Israeli Defense Minister US-bound to lobby against Iran deal
Benny Gantz says he 'will do everything' to influence the outcome of JCPOA-revival talks between Iran and world powers
By News Desk - August 24 2022

(Photo credit: WFXR)

Israeli Defense Minister Benny Gantz has announced he will be traveling to the US on 25 August for talks with officials regarding the revival of the Iran nuclear deal.

“We will do everything we can to influence the agreement,” Gantz said, adding that Israel will “know how to maintain its freedom of action as needed” despite not being involved in the deal.

According to a statement from the defense minister’s office, Gantz is scheduled to meet with US Central Command (CENTCOM) chief Michael Erik Kurilla, where he will be briefed on “the operative aspects of collaborations” between Tel Aviv and CENTCOM.

The minister’s announcement comes as Iran and the EU are awaiting an official US response on whether or not the agreement will be revived.

On 22 August, the US said it has been “seriously reviewing” the Islamic Republic’s response to the EU proposal to revive the deal, which Washington described as “encouraging.”

According to details leaked to the media about Iran’s finalized terms to agree to reviving the deal, Tehran has left the door open for future negotiations to lift sanctions on the Iranian Revolutionary Guards Corps (IRGC), but has dropped it as an immediate demand.

Sanctions against the IRGC will remain in place, however, they will no longer extend to “partner companies” that engage in transactions with the corps or western companies, a senior US official told media, suggesting a softening of the US stance on the matter.

“That’s part of the reason why a deal is closer now than it was two weeks ago. But the outcome of these ongoing discussions still remains uncertain as gaps do remain,” State Department spokesman Ned Price said during a briefing on 22 August.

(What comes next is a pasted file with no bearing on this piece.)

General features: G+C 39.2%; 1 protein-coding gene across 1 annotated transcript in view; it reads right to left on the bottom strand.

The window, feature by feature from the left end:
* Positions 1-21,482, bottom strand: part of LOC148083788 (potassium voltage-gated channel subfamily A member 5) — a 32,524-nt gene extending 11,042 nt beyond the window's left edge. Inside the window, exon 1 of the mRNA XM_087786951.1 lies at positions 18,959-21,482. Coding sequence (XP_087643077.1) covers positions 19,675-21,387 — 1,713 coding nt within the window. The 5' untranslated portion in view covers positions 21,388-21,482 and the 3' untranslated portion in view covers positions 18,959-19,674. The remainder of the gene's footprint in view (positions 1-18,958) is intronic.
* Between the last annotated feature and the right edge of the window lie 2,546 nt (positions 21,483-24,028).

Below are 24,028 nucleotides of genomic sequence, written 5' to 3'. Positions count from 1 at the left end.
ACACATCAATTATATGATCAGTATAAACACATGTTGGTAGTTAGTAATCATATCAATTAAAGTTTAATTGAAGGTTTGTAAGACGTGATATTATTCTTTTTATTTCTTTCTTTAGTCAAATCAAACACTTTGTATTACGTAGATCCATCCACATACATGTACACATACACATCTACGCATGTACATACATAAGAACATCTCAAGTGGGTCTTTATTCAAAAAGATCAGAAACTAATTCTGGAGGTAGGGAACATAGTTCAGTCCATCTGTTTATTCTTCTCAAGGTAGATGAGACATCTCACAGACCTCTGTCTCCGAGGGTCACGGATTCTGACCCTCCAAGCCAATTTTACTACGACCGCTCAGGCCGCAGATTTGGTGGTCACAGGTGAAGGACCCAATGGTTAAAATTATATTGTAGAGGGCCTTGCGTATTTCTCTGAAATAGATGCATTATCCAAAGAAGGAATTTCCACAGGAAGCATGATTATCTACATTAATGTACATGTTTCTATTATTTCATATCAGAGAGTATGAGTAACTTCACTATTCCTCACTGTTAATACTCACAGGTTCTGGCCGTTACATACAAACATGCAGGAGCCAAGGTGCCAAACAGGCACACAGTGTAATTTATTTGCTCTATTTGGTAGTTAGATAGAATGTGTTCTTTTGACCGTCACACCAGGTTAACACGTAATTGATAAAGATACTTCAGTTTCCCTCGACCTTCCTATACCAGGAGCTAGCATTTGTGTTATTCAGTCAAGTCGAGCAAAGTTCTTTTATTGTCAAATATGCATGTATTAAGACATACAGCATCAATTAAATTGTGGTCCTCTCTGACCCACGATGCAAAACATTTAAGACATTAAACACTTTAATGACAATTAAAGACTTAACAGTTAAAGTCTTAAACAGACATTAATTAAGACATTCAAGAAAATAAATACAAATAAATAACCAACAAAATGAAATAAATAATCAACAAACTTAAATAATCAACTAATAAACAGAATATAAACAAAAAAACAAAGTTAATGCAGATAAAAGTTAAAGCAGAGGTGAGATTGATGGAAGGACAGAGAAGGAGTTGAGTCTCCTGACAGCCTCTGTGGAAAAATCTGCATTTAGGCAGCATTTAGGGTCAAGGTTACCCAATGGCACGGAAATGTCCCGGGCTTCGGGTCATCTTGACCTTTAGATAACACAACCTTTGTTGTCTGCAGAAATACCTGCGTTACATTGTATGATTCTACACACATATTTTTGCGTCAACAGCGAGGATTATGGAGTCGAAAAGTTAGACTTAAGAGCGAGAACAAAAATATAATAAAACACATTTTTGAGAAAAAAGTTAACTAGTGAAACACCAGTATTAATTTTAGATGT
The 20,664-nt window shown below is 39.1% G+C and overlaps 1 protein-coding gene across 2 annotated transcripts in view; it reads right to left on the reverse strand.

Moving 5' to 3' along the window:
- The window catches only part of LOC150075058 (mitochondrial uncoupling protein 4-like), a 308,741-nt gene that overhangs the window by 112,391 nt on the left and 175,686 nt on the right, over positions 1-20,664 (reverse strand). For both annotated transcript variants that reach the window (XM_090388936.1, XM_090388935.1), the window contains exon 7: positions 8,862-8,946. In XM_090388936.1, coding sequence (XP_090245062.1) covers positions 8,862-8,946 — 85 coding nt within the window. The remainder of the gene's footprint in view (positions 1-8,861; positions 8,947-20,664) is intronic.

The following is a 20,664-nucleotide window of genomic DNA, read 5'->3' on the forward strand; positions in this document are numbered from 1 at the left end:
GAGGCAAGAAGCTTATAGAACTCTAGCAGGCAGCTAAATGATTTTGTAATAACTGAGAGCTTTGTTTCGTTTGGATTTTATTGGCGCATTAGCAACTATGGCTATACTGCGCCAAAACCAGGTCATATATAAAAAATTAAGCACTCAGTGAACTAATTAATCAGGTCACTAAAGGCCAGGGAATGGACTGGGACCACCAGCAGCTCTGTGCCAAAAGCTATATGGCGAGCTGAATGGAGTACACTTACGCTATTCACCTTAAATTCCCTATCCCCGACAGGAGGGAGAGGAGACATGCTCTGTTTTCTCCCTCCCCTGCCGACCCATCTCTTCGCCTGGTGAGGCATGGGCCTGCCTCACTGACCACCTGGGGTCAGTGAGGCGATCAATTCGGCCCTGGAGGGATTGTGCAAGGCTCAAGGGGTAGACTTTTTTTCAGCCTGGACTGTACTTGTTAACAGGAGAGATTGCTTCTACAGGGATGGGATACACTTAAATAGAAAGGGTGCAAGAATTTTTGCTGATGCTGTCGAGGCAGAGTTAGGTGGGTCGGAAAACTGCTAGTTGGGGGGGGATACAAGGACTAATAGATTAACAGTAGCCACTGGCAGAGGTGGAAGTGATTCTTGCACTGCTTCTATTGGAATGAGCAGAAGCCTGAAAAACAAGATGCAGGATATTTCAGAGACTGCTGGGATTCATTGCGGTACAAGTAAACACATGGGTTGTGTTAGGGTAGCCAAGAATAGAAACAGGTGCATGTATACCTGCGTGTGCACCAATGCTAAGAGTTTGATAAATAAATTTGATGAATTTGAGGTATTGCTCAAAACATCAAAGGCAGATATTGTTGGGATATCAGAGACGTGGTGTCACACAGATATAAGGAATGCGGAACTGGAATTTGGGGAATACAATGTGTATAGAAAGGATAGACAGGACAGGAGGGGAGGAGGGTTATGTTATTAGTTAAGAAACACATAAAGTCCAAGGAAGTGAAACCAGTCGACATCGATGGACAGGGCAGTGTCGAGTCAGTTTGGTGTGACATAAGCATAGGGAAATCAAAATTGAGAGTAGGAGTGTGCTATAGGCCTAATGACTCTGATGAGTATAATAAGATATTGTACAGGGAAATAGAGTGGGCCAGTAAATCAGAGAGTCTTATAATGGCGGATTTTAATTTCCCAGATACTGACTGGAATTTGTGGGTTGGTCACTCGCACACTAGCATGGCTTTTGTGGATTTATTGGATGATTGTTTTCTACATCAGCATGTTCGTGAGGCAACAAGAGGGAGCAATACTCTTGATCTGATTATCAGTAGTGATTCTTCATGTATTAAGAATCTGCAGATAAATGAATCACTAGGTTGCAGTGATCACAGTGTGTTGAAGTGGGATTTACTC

Among these gaps is the International Atomic Energy Agency’s (IAEA) accusations that Iran has failed to provide “technically credible explanations” for uranium traces found at a number of Iranian nuclear sites.

“No deal will be implemented before the IAEA … permanently closes the false accusations,” Mohammad Marandi, an advisor to Iran’s nuclear negotiating team, said on 23 August.

Iran has repeatedly accused the IAEA of being a politically compromised organization that is hijacked by Israel, and has previously presented evidence that the IAEA sends in spies and saboteurs under the guise of nuclear inspectors, who allegedly pass sensitive information on to Iran’s adversaries.

Amid these recent hopes that a revival of the deal is imminent, Israel has been attempting to pressure the US and the EU against the agreement, calling on western nations to “walk away” from the negotiating table with Iran.

Israel’s interim Prime Minister Yair Lapid has said that Israel “is not bound by any nuclear deal” and will continue targeting Iran’s nuclear program.

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